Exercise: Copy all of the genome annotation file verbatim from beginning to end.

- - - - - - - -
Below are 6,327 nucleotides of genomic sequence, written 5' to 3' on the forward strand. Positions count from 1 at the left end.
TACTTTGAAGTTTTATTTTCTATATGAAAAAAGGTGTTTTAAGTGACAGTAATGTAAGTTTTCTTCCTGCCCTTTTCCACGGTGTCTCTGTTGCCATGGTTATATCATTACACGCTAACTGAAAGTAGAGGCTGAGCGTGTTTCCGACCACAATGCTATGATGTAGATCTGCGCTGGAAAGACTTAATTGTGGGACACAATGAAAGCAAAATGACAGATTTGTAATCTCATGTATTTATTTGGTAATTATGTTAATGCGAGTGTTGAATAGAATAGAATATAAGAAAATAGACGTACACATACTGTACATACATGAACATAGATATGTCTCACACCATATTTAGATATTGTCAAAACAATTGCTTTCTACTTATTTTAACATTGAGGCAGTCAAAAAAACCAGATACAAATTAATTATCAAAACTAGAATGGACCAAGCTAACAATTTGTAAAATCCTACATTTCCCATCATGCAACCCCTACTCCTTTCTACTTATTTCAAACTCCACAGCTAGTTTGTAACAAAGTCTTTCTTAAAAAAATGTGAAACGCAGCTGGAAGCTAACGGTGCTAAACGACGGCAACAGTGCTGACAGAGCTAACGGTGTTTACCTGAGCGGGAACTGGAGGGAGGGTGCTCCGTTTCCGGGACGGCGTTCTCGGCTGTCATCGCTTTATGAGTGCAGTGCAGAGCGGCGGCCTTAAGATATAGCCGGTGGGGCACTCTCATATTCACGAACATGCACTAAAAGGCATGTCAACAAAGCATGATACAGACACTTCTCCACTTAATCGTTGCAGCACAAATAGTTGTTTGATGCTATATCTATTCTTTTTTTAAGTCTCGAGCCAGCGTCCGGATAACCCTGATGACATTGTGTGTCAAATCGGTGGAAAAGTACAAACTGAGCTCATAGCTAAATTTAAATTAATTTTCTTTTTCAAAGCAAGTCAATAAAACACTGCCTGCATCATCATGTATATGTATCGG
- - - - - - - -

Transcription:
Below are 6,327 nucleotides of genomic sequence, written 5' to 3' on the forward strand. Positions count from 1 at the left end.
TACTTTGAAGTTTTATTTTCTATATGAAAAAAGGTGTTTTAAGTGACAGTAATGTAAGTTTTCTTCCTGCCCTTTTCCACGGTGTCTCTGTTGCCATGGTTATATCATTACACGCTAACTGAAAGTAGAGGCTGAGCGTGTTTCCGACCACAATGCTATGATGTAGATCTGCGCTGGAAAGACTTAATTGTGGGACACAATGAAAGCAAAATGACAGATTTGTAATCTCATGTATTTATTTGGTAATTATGTTAATGCGAGTGTTGAATAGAATAGAATATAAGAAAATAGACGTACACATACTGTACATACATGAACATAGATATGTCTCACACCATATTTAGATATTGTCAAAACAATTGCTTTCTACTTATTTTAACATTGAGGCAGTCAAAAAAACCAGATACAAATTAATTATCAAAACTAGAATGGACCAAGCTAACAATTTGTAAAATCCTACATTTCCCATCATGCAACCCCTACTCCTTTCTACTTATTTCAAACTCCACAGCTAGTTTGTAACAAAGTCTTTCTTAAAAAAATGTGAAACGCAGCTGGAAGCTAACGGTGCTAAACGACGGCAACAGTGCTGACAGAGCTAACGGTGTTTACCTGAGCGGGAACTGGAGGGAGGGTGCTCCGTTTCCGGGACGGCGTTCTCGGCTGTCATCGCTTTATGAGTGCAGTGCAGAGCGGCGGCCTTAAGATATAGCCGGTGGGGCACTCTCATATTCACGAACATGCACTAAAAGGCATGTCAACAAAGCATGATACAGACACTTCTCCACTTAATCGTTGCAGCACAAATAGTTGTTTGATGCTATATCTATTCTTTTTTTAAGTCTCGAGCCAGCGTCCGGATAACCCTGATGACATTGTGTGTCAAATCGGTGGAAAAGTACAAACTGAGCTCATAGCTAAATTTAAATTAATTTTCTTTTTCAAAGCAAGTCAATAAAACACTGCCTGCATCATCATGTATATGTATCGG